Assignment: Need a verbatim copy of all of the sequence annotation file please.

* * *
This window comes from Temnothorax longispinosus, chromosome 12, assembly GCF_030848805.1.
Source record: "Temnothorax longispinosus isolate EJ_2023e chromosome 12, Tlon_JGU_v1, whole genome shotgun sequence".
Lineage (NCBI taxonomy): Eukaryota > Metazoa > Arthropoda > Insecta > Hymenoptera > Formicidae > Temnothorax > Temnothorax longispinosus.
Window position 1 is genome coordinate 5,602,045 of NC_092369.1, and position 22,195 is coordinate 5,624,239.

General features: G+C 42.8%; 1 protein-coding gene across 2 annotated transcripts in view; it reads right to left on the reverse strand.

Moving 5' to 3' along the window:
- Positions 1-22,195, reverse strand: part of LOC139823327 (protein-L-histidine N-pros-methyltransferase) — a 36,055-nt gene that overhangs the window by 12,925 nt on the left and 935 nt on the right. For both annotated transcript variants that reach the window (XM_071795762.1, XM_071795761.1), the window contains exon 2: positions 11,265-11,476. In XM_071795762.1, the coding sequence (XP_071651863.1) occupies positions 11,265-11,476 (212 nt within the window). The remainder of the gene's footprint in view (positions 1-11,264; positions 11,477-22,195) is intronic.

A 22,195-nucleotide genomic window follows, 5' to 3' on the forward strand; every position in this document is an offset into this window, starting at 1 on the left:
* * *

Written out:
This window comes from Temnothorax longispinosus, chromosome 12, assembly GCF_030848805.1.
Source record: "Temnothorax longispinosus isolate EJ_2023e chromosome 12, Tlon_JGU_v1, whole genome shotgun sequence".
Lineage (NCBI taxonomy): Eukaryota > Metazoa > Arthropoda > Insecta > Hymenoptera > Formicidae > Temnothorax > Temnothorax longispinosus.
Window position 1 is genome coordinate 5,602,045 of NC_092369.1, and position 22,195 is coordinate 5,624,239.

General features: G+C 42.8%; 1 protein-coding gene across 2 annotated transcripts in view; it reads right to left on the reverse strand.

Moving 5' to 3' along the window:
- Positions 1-22,195, reverse strand: part of LOC139823327 (protein-L-histidine N-pros-methyltransferase) — a 36,055-nt gene that overhangs the window by 12,925 nt on the left and 935 nt on the right. For both annotated transcript variants that reach the window (XM_071795762.1, XM_071795761.1), the window contains exon 2: positions 11,265-11,476. In XM_071795762.1, the coding sequence (XP_071651863.1) occupies positions 11,265-11,476 (212 nt within the window). The remainder of the gene's footprint in view (positions 1-11,264; positions 11,477-22,195) is intronic.

A 22,195-nucleotide genomic window follows, 5' to 3' on the forward strand; every position in this document is an offset into this window, starting at 1 on the left: